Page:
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Road infrastructure, Clean Air Zones and the adoption of alternative fuels top the list of challenges reported by fleet and mobility managers over the next five years.

The finding comes from research in the Arval Mobility Observatory, which questions transport businesses to uncover broader trends.

Asked what the main challenges facing fleets are in the next five years, 43% of respondents cited a lack of road infrastructure, which could cause increased congestion, as the top issue.

The introduction of more Clean Air Zones in urban areas (30%) and the implementation of suitable alternative fuel technologies (30%) followed, while unclear government policy towards transport (27%), increased vehicle taxation (23%) and increased driver personal taxation (16%) were also reported as key challenges.

Shaun Sadlier, Head of Arval Mobility Observatory in the UK, said: “It’s clear that businesses are thinking very hard about the practicalities surrounding the day-to-day use of cars and vans, as shown in their concerns over road infrastructure and Clean Air Zones.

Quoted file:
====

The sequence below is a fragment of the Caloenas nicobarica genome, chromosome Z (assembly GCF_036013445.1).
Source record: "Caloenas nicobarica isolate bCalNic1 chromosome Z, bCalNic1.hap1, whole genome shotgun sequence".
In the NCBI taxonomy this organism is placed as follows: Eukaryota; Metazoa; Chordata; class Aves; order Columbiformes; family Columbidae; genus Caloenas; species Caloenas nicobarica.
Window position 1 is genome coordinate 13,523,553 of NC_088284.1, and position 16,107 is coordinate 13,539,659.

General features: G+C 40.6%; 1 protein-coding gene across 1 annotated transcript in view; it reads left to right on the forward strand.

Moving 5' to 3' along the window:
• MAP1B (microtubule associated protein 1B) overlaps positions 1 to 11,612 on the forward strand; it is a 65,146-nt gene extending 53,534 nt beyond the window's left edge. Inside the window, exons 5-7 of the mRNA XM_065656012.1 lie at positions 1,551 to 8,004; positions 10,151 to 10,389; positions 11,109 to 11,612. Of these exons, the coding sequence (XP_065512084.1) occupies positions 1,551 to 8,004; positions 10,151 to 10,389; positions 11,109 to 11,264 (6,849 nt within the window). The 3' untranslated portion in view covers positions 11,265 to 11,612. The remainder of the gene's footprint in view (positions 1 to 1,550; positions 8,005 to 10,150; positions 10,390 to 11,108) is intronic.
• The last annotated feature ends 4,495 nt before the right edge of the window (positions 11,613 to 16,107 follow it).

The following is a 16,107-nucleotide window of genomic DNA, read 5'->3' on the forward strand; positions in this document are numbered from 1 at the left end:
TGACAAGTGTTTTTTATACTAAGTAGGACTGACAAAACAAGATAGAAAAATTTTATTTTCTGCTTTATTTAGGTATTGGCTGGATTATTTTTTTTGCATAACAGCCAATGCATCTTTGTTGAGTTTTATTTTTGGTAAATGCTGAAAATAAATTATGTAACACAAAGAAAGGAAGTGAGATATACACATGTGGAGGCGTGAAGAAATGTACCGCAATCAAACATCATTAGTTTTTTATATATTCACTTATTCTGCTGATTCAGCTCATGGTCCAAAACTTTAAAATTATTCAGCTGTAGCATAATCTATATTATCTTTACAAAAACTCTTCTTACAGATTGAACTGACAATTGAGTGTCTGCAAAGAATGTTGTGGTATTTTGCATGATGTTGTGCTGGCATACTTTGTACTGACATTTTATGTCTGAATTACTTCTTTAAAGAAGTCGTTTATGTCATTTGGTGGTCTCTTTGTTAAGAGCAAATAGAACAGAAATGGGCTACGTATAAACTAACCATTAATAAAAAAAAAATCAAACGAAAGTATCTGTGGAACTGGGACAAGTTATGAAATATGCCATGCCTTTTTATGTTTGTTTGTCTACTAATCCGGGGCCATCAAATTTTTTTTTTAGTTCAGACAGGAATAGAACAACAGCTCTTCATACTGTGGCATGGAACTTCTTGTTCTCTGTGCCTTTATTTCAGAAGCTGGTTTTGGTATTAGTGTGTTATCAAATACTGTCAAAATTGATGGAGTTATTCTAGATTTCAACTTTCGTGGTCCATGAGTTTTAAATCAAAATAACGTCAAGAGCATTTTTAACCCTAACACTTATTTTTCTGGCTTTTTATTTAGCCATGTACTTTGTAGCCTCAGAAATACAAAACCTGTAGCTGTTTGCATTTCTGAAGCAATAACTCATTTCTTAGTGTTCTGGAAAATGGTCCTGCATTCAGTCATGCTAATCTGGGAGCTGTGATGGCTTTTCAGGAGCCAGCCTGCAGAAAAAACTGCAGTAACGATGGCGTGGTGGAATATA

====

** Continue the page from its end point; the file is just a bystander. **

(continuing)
“The latter especially is a subject that is potentially quite confusing, with a whole range of different measures being adopted across the country and some now being delayed by the coronavirus crisis. Our view is that this complexity is probably at the root of the concerns being reported, because the rules that need to be observed in the majority of cities are quite moderate.”

He said the implementation of alternative fuel technology which, for the vast majority of fleets during the next five years, would mean electric and plug-in cars and vans.

“This is a major shift but our experience is that, for most businesses, the transition turns out to be relatively painless in the real world. Certainly, conditions for adoption get easier all the time.

“For example, a positive development is that an increasing range of models are being introduced, meaning that more drivers have the choice of an appropriate vehicle to meet their needs. Other key points to consider are that choice lists are carefully constructed using a whole life cost methodology and that there is an understanding of the recharging infrastructure and how to use it effectively.”